IPCC report signals ‘final hour’ warning before time’s up

Smoke pours from industrial smoke stack (climate)
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The final report from the UN’s Intergovernmental Panel on Climate Change (IPCC)’s Sixth Assessment Cycle is the final-hour warning before the clock runs out on 1.5°C, according to Greenpeace Australia Pacific.

The IPCC AR6 Synthesis Report, which integrates findings from the six reports the IPCC has published since 2018, lays out the extent to which climate change has already damaged the planet and life on earth, with further future damage now unavoidable and potentially irreversible. 

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Key findings:

  • The world’s existing fossil fuel infrastructure without additional abatement would exceed the remaining carbon budget for 1.5°C and with every additional increment of warming, changes in extremes continue to become larger
  • Current national climate commitments make it likely that warming will exceed 1.5°C during the 21st century and make it harder to limit warming below 2°C.
  • However, in certain scenarios and pathways, global warming declines back to below 1.5°C by the end of the 21st century with immediate, deep and rapid emissions reductions
  • Current scenarios and pathways have us on track for a range from 1.4°C  for the very low emissions scenario through to 4.4°C for the very high emissions scenario 
  • All global modelled pathways that limit warming to 1.5°C with no or limited overshoot, and those that limit warming to 2°C, involve rapid and deep and, in most cases, immediate greenhouse gas emissions reductions in all sectors this decade
  • Some future changes are unavoidable and potentially irreversible, with sea level rise unavoidable for centuries to millennia
  • For any given future warming level, many climate-related risks are higher than previously assessed, and projected long-term impacts are up to multiple times higher than currently observed.

Greenpeace Australia Pacific CEO David Ritter said the IPCC’s final report was a screaming siren calling us to action.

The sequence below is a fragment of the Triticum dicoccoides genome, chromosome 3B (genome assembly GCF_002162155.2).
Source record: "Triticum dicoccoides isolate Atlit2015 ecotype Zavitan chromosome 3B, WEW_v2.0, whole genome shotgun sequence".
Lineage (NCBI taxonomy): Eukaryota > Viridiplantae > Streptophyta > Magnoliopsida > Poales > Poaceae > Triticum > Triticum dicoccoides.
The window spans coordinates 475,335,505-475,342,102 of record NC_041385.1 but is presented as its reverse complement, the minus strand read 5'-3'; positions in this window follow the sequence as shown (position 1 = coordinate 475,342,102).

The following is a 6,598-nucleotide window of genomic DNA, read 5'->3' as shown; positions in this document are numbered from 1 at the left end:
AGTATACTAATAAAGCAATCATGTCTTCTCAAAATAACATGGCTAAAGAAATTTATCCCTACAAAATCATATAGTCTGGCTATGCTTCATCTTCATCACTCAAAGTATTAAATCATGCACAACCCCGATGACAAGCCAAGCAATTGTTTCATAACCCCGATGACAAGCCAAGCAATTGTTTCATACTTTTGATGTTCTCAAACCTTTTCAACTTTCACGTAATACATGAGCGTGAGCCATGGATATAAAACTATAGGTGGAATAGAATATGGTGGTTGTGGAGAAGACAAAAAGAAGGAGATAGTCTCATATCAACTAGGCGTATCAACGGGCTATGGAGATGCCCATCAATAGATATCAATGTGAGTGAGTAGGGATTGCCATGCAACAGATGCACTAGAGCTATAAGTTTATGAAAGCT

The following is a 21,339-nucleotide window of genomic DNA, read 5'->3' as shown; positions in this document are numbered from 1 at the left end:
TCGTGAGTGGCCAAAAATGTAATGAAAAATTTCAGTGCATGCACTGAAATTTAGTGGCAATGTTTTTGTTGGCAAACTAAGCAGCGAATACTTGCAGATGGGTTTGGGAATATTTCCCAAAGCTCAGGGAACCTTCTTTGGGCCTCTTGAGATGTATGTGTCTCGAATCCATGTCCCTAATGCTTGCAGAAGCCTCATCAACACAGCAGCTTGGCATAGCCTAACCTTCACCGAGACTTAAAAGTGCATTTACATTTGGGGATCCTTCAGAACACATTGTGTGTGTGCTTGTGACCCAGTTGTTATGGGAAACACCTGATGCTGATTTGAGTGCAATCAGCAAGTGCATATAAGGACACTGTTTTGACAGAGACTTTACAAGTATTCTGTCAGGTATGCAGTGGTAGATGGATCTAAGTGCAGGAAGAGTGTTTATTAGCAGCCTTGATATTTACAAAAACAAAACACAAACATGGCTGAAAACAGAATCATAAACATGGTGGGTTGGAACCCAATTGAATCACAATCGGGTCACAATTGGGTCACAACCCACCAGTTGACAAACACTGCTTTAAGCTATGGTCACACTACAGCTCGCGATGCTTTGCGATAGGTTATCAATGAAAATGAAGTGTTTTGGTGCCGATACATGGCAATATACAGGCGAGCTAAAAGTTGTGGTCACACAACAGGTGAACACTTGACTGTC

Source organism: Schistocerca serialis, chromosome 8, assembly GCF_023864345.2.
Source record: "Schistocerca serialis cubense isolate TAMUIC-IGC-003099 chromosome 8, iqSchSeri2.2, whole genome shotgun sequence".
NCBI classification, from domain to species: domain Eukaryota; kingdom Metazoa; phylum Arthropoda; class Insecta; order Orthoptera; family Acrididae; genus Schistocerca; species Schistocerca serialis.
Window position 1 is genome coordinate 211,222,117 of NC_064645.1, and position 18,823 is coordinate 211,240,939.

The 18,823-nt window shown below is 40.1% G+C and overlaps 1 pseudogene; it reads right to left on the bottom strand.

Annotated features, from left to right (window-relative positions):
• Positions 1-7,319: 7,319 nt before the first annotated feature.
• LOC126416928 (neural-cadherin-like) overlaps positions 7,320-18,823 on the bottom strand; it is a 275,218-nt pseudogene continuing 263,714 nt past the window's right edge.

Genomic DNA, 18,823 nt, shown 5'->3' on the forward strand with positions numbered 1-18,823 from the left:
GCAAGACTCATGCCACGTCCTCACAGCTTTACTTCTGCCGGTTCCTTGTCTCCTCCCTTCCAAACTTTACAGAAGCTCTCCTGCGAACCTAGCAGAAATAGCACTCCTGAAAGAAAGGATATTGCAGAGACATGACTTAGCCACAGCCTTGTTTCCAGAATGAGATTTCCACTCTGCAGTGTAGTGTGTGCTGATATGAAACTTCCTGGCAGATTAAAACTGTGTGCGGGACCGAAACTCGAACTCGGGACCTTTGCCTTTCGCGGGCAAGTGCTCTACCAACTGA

“The emergency is upon us. We can see the impacts climate damage is having every single day—the floods, fires, storms, heatwaves, droughts, and rising seas that are overwhelming whole communities. 

“But the great source of hope is that we know the causes of this crisis and we have the solutions. We must cut emissions faster, and overcome the vested interests that corrupt our democracy and stand in the way of deploying vital solutions at vast speed and scale, to secure the survival of millions of people, whole ecosystems and innumerable species.

“In these times of emergency, we must hold our leaders to their words. At COP27, Climate Change and Energy Minister Chris Bowen called for the ‘strongest possible action’ to limit global heating to 1.5°C. As this report is handed down, in Australia this means no new coal, oil, or gas projects, like Woodside’s monstrous Burrup Hub, and a much stronger Safeguard Mechanism than currently proposed. 

“Launching the government’s wildlife protection plan, Environment Minister Tanya Plibersek said she will not ‘accept environmental decline and extinction as inevitable’. Nothing could be clearer—there can be no new coal, oil, or gas and we must see an end to deforestation.

“We still have agency in this planetary crisis. Great historic change is invariably nonlinear—we know the solutions and people, working together, can achieve practically anything. 

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“Political and business leaders have no excuses and must be held to account in this hour of supreme planetary need. Now is the hour, there must be action to reduce emissions at emergency speed and scale.”

The IPCC synthesis report comes on the eve of a historic vote at the United Nations General Assembly to ask the International Court of Justice—the highest court in the world—to issue an advisory opinion on climate change.

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